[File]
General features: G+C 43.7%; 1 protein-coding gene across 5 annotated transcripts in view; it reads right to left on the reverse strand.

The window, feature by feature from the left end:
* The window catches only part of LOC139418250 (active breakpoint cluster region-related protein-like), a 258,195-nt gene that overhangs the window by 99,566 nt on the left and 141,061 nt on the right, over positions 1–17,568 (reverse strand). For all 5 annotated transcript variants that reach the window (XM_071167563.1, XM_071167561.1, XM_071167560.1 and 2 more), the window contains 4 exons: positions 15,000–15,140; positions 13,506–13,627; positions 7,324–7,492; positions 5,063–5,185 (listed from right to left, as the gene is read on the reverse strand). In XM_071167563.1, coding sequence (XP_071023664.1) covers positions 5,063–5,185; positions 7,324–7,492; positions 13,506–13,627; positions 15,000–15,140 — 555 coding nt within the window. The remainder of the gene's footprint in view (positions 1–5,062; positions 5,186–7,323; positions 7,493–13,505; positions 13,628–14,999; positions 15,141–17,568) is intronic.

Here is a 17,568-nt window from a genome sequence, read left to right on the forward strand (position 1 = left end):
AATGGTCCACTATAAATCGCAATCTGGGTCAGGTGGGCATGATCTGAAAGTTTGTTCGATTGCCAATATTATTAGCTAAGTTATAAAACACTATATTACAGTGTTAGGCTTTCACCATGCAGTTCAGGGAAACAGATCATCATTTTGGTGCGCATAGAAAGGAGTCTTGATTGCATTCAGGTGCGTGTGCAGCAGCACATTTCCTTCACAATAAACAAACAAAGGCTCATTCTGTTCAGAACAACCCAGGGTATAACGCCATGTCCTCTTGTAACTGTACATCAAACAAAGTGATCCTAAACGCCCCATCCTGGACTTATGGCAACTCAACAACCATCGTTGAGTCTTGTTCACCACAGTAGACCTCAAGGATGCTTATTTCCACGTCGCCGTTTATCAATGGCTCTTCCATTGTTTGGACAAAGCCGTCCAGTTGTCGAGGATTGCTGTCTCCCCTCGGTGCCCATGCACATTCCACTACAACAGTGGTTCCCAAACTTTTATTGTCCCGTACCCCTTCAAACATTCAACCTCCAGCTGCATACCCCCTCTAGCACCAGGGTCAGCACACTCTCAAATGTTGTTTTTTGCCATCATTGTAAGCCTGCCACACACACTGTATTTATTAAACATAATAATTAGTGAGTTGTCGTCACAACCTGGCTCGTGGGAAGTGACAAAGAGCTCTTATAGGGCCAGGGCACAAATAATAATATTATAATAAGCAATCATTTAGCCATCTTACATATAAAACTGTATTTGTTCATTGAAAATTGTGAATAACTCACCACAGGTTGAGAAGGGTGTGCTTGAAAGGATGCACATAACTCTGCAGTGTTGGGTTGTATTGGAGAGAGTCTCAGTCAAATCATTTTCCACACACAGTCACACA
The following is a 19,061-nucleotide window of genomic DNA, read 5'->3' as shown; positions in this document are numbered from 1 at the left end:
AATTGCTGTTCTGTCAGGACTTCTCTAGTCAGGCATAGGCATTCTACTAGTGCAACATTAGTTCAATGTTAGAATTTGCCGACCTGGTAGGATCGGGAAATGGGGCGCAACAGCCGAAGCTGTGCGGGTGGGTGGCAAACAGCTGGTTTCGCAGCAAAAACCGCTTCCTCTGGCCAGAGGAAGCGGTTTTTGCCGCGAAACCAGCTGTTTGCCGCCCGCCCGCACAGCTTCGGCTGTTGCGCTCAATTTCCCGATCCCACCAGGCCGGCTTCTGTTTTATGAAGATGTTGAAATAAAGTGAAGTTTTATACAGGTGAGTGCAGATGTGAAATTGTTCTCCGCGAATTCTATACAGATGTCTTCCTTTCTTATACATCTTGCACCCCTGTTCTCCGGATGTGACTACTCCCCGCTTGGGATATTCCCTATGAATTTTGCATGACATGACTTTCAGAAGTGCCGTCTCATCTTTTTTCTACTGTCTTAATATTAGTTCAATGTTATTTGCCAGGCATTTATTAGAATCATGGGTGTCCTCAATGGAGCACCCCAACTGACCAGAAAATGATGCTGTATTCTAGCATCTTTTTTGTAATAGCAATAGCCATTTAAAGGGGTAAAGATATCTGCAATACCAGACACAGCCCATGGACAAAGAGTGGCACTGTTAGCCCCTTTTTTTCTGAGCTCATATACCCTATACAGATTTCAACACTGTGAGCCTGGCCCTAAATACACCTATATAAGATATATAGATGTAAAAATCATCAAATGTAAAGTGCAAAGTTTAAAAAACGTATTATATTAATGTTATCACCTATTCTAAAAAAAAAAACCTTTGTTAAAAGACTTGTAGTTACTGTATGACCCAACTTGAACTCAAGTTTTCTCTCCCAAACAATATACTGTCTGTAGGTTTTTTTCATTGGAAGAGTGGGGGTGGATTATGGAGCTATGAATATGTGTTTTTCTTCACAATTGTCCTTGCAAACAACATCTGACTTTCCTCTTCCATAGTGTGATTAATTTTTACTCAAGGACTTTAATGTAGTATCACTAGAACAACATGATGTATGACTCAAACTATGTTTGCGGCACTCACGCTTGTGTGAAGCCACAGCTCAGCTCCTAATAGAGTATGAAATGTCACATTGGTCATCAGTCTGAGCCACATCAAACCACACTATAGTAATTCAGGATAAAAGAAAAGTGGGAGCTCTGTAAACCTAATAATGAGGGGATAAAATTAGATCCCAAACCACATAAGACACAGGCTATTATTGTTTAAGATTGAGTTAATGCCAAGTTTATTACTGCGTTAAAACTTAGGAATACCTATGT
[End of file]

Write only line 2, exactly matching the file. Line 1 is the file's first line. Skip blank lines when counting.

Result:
The window, feature by feature from the left end: